This is the first article in a 7-part series examining solutions for robot control. The series looks into solutions for power, data, and signal, necessary to push the role and capabilities of industrial robots. This series is sponsored by Mouser Electronics, an online distributor of electronic components. Through their sponsorship, Mouser Electronics is dedicated to sharing knowledge about the possibility of a greener, more reliable, and better-connected manufacturing future.
Robots on the smart factory floor are enabling incredible efficiency gains in manufacturing. New robotic equipment paired with sensors and connectivity allows for pervasive and ubiquitous data collection about operational status and effectiveness. This goes for processes happening both before and after the goods being manufactured come in contact with that equipment. Now, the overall equipment effectiveness (OEE) of a given robot may be measured, controlled, and improved upon with precision and flexibility once thought impossible.
The smart factory is a major leap forward from traditional automation to a fully connected and flexible system that can use data from operations to continually learn and improve. Yet to ensure this, industrial robots and machines need the connectivity to ensure the flow of data.
Connected Devices Across the Smart Factory
The critical factor is not the mechanics and productivity of these robots in isolation, but rather how the machines are connected reliably in harsh manufacturing environments. In this connected environment, they work in unison towards the smart factory’s ultimate goals. Critical and reliable connections facilitate the gathering and routing of enormous quantities of data points from the robots and their manufacturing environment.
However, this interconnectivity must be accomplished without an untenable amount of power supplies, headers, cabling, shielding for that cabling, and proprietary onboard computing systems to physically accommodate and maintain.
Ethernet for Industrial Connectivity
Globally, the industrial engineering and automation communities have spent years hashing out a common pathway to develop more straightforward and more sophisticated connectivity for network infrastructure. What is the best choice for connecting the smart factory, from the sensors at the tip of a robotic arm to the analytical ‘brain’ in the computing cloud?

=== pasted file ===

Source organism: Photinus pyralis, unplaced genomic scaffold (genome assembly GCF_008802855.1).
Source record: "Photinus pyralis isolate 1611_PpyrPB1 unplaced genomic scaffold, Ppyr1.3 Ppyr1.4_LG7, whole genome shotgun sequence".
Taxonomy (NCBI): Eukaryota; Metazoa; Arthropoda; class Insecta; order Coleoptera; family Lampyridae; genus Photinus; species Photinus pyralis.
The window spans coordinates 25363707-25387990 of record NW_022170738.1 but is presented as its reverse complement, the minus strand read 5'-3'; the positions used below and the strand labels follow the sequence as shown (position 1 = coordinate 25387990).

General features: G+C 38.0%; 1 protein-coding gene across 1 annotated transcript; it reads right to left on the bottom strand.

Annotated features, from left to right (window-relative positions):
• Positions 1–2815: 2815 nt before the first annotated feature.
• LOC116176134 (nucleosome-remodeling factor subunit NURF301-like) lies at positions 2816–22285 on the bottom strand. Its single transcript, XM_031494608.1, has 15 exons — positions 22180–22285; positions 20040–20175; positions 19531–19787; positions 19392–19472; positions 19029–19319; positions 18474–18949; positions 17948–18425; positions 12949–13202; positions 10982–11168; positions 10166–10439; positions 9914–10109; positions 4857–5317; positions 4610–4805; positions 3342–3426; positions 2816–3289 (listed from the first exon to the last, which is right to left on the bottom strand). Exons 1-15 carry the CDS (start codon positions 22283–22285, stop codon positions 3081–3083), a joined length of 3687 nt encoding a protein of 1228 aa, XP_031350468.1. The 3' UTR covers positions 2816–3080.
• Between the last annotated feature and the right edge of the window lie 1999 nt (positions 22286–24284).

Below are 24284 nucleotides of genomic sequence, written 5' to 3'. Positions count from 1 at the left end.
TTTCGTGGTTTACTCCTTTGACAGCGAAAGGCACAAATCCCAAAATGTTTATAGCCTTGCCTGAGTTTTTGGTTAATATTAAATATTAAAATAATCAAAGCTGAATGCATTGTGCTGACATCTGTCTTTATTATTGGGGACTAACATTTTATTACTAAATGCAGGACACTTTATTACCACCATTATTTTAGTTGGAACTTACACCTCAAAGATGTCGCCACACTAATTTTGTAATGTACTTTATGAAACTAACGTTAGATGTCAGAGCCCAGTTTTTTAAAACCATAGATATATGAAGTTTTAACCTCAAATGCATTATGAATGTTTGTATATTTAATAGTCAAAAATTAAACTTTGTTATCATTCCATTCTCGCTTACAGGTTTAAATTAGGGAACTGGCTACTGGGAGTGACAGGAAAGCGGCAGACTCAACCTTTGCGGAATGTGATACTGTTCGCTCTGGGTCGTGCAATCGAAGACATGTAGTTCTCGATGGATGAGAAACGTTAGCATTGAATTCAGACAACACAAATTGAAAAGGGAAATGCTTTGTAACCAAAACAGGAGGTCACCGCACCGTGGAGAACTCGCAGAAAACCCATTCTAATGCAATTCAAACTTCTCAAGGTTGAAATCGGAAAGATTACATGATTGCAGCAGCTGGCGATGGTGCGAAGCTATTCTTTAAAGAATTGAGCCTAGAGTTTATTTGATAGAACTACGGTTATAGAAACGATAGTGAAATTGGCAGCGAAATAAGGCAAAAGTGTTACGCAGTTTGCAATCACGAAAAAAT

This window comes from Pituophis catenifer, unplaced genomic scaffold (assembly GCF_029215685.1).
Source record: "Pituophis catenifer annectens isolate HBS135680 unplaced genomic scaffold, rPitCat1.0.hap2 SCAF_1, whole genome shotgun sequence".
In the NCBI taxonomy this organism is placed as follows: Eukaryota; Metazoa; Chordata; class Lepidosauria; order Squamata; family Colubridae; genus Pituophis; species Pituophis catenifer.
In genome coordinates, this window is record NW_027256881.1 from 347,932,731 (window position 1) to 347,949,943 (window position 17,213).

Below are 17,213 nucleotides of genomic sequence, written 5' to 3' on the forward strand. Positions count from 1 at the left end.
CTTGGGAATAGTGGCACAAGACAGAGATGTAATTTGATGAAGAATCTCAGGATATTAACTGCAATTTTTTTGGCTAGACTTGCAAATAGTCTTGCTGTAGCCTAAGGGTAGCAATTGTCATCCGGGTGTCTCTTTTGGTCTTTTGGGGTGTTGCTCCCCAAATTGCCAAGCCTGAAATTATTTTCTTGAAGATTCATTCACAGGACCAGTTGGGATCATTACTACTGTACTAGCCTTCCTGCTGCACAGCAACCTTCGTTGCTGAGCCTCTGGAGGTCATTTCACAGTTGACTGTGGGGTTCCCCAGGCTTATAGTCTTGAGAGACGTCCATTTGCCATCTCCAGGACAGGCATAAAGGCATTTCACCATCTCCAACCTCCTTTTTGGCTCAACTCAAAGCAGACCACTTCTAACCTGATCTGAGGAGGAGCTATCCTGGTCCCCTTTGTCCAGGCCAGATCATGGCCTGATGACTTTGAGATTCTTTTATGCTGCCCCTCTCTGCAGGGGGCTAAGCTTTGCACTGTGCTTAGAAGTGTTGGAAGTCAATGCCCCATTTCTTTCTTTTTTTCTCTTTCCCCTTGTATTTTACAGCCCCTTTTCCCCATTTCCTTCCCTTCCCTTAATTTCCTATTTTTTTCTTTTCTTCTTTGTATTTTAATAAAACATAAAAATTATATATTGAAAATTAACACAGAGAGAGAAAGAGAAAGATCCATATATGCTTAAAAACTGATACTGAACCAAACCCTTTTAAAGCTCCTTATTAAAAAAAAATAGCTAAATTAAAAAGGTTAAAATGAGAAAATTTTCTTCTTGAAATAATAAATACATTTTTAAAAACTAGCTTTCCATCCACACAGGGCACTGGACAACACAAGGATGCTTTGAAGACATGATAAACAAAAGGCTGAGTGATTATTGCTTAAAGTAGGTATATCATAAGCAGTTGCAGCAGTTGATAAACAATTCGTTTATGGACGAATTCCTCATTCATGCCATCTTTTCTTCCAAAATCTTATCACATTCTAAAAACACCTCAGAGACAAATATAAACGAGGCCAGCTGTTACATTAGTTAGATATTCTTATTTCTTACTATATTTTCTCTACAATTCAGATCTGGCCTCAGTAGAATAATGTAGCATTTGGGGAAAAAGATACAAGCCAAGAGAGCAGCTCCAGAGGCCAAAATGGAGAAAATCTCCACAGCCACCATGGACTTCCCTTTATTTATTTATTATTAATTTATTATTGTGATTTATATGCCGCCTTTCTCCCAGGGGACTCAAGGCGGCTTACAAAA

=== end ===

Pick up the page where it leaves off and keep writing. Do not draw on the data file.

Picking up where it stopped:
Ethernet may be the best choice of technology for industrial connectivity, based partly on how automotive networks are making a step-function jump up in their network speed and power capability by working within an Ethernet framework. Automotive Ethernet is overcoming many limitations of serial bus protocols, helping provide the reliable and fast connectivity new vehicles need. Industry of all types can learn from the example of automotive manufacturers here.
Rather than having smart factory floor network systems created using a layered build-up of serial, bus, and partial Ethernet, a better, more flexible system may be implemented by using Ethernet everywhere. This flexibility requires the industrial networking ecosystem to map a pathway from where they are to a Single Pair Ethernet (SPE) future.
Designed to meet the needs of the IIoT, Single Pair Ethernet is a cable configuration that uses on pair of copper wires to transmit data at speeds of up to 10 Mbps (with potential to go to 1 GB/s in the future), while also supporting up to 52 watts of DC power in order to provide reliable power to devices and sensors that may not have their own power source. SPE
To establish the future SPE ecosystem, an industrial partner network including companies such as Harting and TE Connectivity are setting standards for transmission protocols, cabling, and device components. Members of the partner program, as well as the ISO/IEC JTC 1/SC 25/WG 3, are in close exchange cooperation with IEEE 802.3 and IEC SC46C for uniform transmission standards and copper data cables.
On January 23, 2020, the international standard for Single Pair Ethernet interfaces in industrial applications was published with IEC 63171-6. According to the International Electrotechnical Commission (IEC), this standard provides the most robust specification type that industrial environments need.
Connecting Data to Multiple Systems
Advances in connectivity are going to benefit many smart factory stakeholders. Robotic equipment makers will integrate connectors and headers and even get dual-functioning power and data signals via a single cable and connector. The beauty is the ease with which they will all connect and feed data to vital software systems, be that the manufacturing execution system (MES) or further up at the enterprise resource planning (ERP) system, with less complexity in cabling and subsystems.
This article was initially published by Mouser and TE in an e-magazine. It has been substantially edited by the Wevolver team and robotics writer Dillon Garrison. It's the first article of a 7-part series exploring solutions for robot control. Future articles provide an overview of servo motor connections, discuss the role of digital twins in robot connectivity and look at trends in manufacturing automation.
Article one looked at gains made by improved connectivity in industrial settings.
Article two looked at the quality of connectors for harsh environments.
Article three provided an overview of common motor types.
Article four listed 6 Connectivity Solutions For Industrial Robotic Applications
Article five explores cobots and connectivity.
About the sponsor: Mouser Electronics
Mouser Electronics is a worldwide leading authorized distributor of semiconductors and electronic components for over 1,100 manufacturer brands. They specialize in the rapid introduction of new products and technologies for design engineers and buyers. Their extensive product offering includes semiconductors, interconnects, passives, and electromechanical components.